Research Art and Art History with Artstor

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Our latest featured resource at the Portland State Library is Artstor. This database has an immense collection of images, as well as tools to make it easy to use and download images. Furthermore, it has tools to help in teaching. Maximize your art and art history research when you use Artstor alongside PSU Library guides.

Use Artstor for Research and Teaching

The Jolly Flatboatmen by George Caleb Bingham, 1846. From the National Gallery of Art.
The Jolly Flatboatmen by George Caleb Bingham, 1846. From the National Gallery of Art.

Researchers may browse through Artstor, or search for something specific. Categories like geography show artwork from a specific country, and classification reveals specific types of art. The art spans traditional art like painting and illuminated manuscripts, and also to architecture, film, landscape, and many more types of art.

Researchers may also browse by specific repositories. This can be useful because for researchers art repositories often group similar types and styles of art, and often have a lot of background information to help with research.

Additionally, Artstor has tools to help researchers manage images. Group images together to organize them, and also download them in bulk. Furthermore, bulk downloads include citations and other information about images, making it easier for researchers.

Artstor also has teaching resources to help users design curriculum for all age groups and levels, from K-12 to experts. These resources span across the many different types of art and art history resources in the collections. Most importantly, scholars can share the images in research and instruction because all content is cleared for educational use.

PSU Resources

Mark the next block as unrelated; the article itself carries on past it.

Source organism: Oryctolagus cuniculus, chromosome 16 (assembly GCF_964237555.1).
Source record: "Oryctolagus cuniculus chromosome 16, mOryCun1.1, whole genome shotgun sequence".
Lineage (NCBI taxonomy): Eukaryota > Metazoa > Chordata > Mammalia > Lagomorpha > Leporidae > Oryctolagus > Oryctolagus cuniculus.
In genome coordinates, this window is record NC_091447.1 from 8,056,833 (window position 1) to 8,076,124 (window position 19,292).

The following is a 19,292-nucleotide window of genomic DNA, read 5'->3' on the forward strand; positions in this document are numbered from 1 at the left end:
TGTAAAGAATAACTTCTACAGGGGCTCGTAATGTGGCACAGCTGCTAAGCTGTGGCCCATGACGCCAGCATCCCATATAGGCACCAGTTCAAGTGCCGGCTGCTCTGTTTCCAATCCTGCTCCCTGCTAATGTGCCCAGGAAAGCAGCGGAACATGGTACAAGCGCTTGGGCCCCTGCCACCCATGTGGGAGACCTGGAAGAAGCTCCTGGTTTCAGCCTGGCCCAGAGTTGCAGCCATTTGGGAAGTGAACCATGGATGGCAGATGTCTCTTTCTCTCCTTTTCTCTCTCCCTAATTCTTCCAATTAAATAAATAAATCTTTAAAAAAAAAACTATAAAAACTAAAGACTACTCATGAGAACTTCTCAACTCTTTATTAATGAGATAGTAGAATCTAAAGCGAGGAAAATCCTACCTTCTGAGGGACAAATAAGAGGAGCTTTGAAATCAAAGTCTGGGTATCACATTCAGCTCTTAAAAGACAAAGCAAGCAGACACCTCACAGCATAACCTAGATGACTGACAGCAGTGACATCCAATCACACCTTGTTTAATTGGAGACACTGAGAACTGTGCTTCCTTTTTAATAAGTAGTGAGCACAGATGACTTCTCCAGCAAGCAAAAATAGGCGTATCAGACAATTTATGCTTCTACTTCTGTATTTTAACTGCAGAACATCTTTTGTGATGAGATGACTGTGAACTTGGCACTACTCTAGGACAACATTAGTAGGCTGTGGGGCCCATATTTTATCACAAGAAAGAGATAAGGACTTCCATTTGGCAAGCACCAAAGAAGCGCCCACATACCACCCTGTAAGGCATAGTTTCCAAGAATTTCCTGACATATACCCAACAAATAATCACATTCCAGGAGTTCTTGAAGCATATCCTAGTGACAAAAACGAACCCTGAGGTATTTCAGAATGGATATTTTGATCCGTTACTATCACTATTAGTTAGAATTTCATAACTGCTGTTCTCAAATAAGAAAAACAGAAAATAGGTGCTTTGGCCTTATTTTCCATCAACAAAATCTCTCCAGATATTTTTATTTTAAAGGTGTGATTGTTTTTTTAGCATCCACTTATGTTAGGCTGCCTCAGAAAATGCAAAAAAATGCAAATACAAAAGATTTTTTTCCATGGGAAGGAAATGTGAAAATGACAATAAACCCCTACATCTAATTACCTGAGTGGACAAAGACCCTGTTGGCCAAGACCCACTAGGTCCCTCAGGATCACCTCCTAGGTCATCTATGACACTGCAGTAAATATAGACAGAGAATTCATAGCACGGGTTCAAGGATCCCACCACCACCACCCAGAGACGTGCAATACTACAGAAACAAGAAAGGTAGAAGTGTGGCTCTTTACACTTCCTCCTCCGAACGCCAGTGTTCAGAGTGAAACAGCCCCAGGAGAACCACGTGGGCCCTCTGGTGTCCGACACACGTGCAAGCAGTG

Folio from an illustrated manuscript ca. 1597-1598. Image from The Met Museum.
Folio from an illustrated manuscript ca. 1597-1598. Image from The Met Museum.

PSU Library’s Open Educational Resources Guide connects researchers to open texts, streaming images and media, Portland State materials, and other open access resources that are useful to researchers. Additionally, anyone across the globe can use these resources, including students who have graduated from PSU. This is because Open Educational Resources (OER) are teaching, learning, and research materials in any medium that reside in the public domain or have been released under an open license that permits their free use and re-purposing by others.

PSU Library’s subject guides connect researchers to resources for subjects taught as Portland State. Our architecture, art and art history guides have links to find scholarly articles, books, reference books, primary sources, as well as citation help.

PSU Library’s art databases connect researchers to many other kinds of resources on arts and the humanities. These span across history to the present, as well as across many different regions and types of resources.

PSU Library’s A-Z list of databases shows which resources are restricted or open access. Some PSU resources, including Artstor, are restricted off-campus to current PSU students, faculty and staff. A locked padlock (locked padlock symbol) indicates resources that are restricted off-campus. Conversely, open access resources are available to all researchers across the globe. An unlocked padlock (open access logo) indicates open access resources.

Other Resources 

Place Vintimille by Edouard Vuillard, 1911. From the National Gallery of Art.
Place Vintimille by Edouard Vuillard, 1911. From the National Gallery of Art.

Many US museums help researchers find images online through digital libraries, letting researchers worldwide experience the arts. Metadata in these collections informs researchers about the item, its context, and usage rights. This makes easier to determine if the items are open access or free of copyright restrictions.